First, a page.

I rushed out and we had a GREAT DAY, which you read about yesterday.

But here's the upshot. Before I left town I complained to you about Mr. Smith, not his real name, the guy who delivers my mail to my office in Chicago.

Complaining about a postman is probably dangerous business if you think about it. What if they go postal? What if your mail gets stuffed in the trunk of the guy's car and you never see it again, all because you complained?

Since it's unlikely that Mr. Smith reads blogs so I ranted here about what I considered his lackadaisical attitude towards delivering the U. S. mail.

But the postal service at Macy's? Unbelievable. Listen to this!

We had had a long day, packed it in with those kids, did the museum thing, trudged through a rather wet Rancho Park, took the family out to dinner, met Cousin Roz and b-i-l Scott at Nagila, too, and finally landed back in the Valley, said good night and had a chance to log on.

There was email from the editor of the paper. And I quote:
Dear Professor Freedman,

We are in receipt of your revised manuscript, "Accepting the Unacceptable. . ." Both the mailed hard copies and electronic copies have reached our office, and have been forwarded to our editor for further review.

Same day.

The paper got there that day, the same day I mailed it. The paper flew from Los Angeles to Milwaukee, hopped on a U.S.Postal truck and made it to the editor's desk in less than 8 hours for $2.90.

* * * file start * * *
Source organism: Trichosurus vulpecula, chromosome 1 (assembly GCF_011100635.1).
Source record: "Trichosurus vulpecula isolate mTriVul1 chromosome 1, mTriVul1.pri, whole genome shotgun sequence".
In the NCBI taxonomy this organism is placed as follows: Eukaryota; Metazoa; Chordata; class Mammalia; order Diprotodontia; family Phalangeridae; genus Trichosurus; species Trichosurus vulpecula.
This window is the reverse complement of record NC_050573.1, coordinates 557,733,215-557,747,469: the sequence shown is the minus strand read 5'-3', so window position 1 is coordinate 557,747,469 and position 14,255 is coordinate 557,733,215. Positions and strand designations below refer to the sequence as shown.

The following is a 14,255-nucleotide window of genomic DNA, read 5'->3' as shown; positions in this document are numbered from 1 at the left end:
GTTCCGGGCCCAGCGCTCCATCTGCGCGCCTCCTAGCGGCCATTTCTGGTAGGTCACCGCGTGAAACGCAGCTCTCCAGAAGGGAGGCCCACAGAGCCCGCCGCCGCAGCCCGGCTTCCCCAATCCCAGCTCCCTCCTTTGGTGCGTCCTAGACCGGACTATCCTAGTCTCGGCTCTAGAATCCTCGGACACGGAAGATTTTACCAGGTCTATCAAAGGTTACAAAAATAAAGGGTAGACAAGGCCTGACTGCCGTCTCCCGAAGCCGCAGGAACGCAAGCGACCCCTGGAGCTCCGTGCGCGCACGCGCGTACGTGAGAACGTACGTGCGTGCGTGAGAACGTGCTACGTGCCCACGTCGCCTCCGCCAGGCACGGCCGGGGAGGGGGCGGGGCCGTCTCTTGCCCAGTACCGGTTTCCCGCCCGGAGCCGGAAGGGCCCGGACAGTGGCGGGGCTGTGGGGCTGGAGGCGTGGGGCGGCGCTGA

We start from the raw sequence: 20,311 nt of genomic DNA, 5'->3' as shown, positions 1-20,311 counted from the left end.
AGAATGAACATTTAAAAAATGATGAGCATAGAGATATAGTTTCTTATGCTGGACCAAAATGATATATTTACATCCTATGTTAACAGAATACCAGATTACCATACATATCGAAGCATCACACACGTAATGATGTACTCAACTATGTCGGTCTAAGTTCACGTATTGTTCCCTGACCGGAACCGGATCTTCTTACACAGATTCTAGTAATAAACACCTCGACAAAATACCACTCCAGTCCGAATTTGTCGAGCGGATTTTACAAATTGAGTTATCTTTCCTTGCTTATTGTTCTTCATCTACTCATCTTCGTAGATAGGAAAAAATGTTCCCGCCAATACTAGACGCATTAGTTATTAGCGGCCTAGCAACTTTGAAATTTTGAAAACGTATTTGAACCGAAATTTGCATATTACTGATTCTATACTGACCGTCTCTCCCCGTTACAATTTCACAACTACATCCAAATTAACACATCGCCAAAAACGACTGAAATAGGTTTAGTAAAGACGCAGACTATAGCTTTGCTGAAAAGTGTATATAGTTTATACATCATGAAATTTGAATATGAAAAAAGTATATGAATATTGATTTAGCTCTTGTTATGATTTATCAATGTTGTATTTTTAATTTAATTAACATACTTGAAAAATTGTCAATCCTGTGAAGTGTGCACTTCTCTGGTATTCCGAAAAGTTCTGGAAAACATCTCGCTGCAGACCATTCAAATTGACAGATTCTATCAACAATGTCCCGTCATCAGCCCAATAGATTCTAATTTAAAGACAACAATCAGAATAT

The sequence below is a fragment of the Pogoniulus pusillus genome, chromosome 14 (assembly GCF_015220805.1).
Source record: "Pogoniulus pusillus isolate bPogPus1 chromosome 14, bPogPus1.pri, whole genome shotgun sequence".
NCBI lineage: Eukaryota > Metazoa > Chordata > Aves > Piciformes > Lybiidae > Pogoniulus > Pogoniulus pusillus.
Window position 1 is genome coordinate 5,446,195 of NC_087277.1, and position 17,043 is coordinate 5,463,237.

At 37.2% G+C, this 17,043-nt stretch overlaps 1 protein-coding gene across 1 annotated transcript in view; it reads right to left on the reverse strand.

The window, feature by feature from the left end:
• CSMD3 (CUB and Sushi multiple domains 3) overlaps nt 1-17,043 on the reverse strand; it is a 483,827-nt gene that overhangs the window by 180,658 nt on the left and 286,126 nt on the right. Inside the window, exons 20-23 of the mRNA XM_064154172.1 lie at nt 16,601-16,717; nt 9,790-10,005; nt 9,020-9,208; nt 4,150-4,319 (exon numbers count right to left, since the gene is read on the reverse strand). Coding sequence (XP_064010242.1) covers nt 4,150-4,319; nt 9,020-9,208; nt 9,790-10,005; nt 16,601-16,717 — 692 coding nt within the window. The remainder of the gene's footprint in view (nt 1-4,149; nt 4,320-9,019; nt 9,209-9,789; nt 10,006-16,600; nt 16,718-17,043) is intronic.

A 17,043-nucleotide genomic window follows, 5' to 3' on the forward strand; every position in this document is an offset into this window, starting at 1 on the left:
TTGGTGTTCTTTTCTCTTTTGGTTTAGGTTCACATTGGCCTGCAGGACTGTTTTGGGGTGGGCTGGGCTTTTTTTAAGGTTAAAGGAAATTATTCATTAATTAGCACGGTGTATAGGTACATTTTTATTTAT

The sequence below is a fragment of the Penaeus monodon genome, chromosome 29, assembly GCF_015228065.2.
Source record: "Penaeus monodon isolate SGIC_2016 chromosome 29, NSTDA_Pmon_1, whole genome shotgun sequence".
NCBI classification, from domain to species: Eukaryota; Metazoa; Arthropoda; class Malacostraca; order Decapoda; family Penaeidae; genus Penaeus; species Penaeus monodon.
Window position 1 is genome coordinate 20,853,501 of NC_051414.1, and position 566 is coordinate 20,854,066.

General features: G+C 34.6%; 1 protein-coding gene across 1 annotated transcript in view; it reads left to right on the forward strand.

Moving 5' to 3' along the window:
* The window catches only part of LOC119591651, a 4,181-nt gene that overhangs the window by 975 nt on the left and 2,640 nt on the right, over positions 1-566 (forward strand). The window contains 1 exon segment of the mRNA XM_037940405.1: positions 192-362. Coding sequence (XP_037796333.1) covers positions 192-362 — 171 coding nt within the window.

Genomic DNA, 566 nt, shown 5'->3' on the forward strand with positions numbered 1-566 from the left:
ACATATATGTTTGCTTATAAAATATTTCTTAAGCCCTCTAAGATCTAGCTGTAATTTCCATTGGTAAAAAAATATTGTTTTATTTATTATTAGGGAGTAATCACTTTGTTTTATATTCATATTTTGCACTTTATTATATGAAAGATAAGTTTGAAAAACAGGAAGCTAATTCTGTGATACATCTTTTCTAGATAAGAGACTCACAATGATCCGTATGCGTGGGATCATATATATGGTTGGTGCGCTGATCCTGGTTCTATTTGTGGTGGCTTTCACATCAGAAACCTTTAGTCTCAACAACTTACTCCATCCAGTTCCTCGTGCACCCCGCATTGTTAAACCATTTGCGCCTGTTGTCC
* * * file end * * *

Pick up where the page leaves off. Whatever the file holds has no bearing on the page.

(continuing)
It was not marked Express Mail. It was not even 2-Day Priority Mail. It was simple first class mail. United States Postal Service. Same day service. Under three bucks.

Now that's unbelievable, isn't it? I sure think so.

And another cool thing? I surfed my favorite blogs (I think it was that same day, can't remember, but it was that week) and Citizen of the Month had favorited this blog with a crush. Now if that isn't Los Angeles hospitality, I don't know what is.

Thanks, N.K.

Copyright 2006, TherapyDoc

Tuesday, November 14, 2006

What do Borat, Sexual Assault, and Informed Consent Have in Common?

I was in L.A. and I looked for Sacha Baron Cohen, A.K.A. Borat, who apparently dined at Pat's a really good kosher restaurant.

Not that I was at Pat's, but I couldn’t have been all that far away.